The eldest daughter of former US vice president Dick Cheney, who’s been embroiled in a bitter rift with her lesbian sister for not support equal marriage, has abandoned her campaign to become a Wyoming senator.

“Serious health issues have recently arisen in our family, and under the circumstances, I have decided to discontinue my campaign,” Liz Cheney said in a statement on Monday. “My children and their futures were the motivation for our campaign and their health and well-being will always be my overriding priority.”

Her campaign had been overshadowed with claims that she had parachuted herself into Wyoming as a state outsider.

Since last summer, she has struggled with a series of setbacks.

A public spat with her lesbian sister, Mary, over same-sex marriage dominated US national headlines for several days in the autumn and winter.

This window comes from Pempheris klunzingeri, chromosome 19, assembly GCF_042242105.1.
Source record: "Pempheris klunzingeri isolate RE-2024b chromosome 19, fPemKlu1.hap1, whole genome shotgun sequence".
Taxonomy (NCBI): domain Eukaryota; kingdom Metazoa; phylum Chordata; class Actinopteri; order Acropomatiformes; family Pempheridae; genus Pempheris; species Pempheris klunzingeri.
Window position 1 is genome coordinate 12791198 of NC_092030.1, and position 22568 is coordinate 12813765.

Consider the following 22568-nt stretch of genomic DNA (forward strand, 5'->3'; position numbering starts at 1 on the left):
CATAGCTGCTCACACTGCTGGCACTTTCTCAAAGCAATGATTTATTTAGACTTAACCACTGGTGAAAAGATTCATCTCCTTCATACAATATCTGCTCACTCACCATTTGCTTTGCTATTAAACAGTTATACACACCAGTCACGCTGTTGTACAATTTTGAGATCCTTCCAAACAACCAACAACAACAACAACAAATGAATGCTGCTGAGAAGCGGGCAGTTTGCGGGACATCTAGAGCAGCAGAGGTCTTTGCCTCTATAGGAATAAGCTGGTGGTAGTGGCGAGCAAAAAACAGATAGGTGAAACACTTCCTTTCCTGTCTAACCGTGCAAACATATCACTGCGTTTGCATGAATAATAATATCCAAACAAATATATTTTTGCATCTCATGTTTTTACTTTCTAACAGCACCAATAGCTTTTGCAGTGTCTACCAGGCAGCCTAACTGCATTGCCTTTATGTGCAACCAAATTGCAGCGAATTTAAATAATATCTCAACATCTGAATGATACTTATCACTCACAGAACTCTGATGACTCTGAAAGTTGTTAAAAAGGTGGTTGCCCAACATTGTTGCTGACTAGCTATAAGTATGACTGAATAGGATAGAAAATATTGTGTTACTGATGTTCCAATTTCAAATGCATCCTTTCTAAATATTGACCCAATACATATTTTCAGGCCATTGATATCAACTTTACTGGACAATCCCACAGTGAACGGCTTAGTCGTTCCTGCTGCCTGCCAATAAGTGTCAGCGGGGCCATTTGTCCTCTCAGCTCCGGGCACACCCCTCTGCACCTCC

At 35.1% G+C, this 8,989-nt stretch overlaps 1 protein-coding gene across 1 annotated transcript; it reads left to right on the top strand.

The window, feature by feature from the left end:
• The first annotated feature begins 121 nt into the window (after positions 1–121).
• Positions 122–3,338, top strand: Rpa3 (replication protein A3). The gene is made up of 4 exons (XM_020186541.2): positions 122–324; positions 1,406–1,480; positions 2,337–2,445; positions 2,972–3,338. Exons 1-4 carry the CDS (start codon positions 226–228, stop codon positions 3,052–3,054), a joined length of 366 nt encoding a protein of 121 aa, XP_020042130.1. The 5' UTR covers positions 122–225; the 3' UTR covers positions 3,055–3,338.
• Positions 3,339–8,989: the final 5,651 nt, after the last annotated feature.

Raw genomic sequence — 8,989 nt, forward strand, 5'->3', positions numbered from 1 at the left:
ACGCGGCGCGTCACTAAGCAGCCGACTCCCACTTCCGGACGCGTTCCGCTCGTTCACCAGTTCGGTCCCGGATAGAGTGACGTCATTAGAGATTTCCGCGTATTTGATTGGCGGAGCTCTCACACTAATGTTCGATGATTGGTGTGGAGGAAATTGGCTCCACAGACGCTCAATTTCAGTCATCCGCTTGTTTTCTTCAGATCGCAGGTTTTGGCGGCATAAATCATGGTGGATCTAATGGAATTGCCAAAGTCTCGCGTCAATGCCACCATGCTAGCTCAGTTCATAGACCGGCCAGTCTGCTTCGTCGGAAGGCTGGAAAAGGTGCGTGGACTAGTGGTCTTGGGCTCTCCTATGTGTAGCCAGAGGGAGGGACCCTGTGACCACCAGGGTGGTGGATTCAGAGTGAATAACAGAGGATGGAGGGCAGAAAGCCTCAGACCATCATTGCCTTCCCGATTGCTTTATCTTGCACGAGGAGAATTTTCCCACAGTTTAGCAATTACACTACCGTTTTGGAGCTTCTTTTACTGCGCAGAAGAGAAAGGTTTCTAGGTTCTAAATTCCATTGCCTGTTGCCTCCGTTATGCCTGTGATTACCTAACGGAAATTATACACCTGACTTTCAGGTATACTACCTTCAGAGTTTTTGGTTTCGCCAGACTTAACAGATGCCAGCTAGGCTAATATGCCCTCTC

Mary Cheney condemned her older sister in September for not supporting marriage rights for same-sex couples, leading Liz Cheney to say in November that she believed in the “traditional” definition of marriage.

The remarks prompted sister Mary Cheney to post on Facebook: “You’re just wrong.”

“Liz – this isn’t just an issue on which we disagree – you’re just wrong – and on the wrong side of history”.

Mary Cheney posted a quote from her wife, Heather Poe, saying that the elder Cheney sister “didn’t hesitate to tell us how happy she was for us” when they wed last year in Washington DC.

“Liz has been a guest in our home, has spent time and shared holidays with our children,” Ms Poe wrote. “To have her now say she doesn’t support our right to marry is offensive to say the least.”

The rift received public attention again in December, when Dick Cheney appeared to take the side of his eldest daughter.

“We were surprised that there was an attack launched against Liz on Facebook, and wished it hadn’t happened,” Dick Cheney said in muted comments at the National Press Club. “It’s always been dealt with within the context of the family and frankly that’s our preference.”

Unlike many Republicans, Dick Cheney himself said in 2011 “he didn’t have any problem with” same-sex marriage.